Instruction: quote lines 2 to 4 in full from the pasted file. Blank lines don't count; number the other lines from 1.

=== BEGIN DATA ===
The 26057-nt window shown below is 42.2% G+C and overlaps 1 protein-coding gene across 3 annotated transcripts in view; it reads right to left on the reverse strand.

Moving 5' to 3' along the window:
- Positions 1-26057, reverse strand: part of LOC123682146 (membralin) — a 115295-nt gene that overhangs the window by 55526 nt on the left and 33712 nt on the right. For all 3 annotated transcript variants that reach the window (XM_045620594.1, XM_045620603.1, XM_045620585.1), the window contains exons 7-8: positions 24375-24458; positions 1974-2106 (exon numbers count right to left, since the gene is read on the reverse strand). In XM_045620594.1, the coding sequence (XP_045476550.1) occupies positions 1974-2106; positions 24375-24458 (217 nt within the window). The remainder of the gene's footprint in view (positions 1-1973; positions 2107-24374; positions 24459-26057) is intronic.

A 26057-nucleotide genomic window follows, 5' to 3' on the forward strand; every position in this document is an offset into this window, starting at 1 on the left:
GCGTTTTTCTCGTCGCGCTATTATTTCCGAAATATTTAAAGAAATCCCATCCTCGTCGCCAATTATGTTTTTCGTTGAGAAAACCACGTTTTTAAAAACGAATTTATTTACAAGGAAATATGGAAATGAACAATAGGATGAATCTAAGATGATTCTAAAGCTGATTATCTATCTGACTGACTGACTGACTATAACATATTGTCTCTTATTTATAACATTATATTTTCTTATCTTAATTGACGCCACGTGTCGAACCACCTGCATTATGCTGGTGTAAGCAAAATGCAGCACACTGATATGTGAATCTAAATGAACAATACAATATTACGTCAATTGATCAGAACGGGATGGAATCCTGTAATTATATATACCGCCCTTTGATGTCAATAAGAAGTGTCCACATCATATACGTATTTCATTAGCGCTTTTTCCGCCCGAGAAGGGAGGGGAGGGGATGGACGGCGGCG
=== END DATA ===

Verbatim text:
Moving 5' to 3' along the window:
- Positions 1-26057, reverse strand: part of LOC123682146 (membralin) — a 115295-nt gene that overhangs the window by 55526 nt on the left and 33712 nt on the right. For all 3 annotated transcript variants that reach the window (XM_045620594.1, XM_045620603.1, XM_045620585.1), the window contains exons 7-8: positions 24375-24458; positions 1974-2106 (exon numbers count right to left, since the gene is read on the reverse strand). In XM_045620594.1, the coding sequence (XP_045476550.1) occupies positions 1974-2106; positions 24375-24458 (217 nt within the window). The remainder of the gene's footprint in view (positions 1-1973; positions 2107-24374; positions 24459-26057) is intronic.

A 26057-nucleotide genomic window follows, 5' to 3' on the forward strand; every position in this document is an offset into this window, starting at 1 on the left: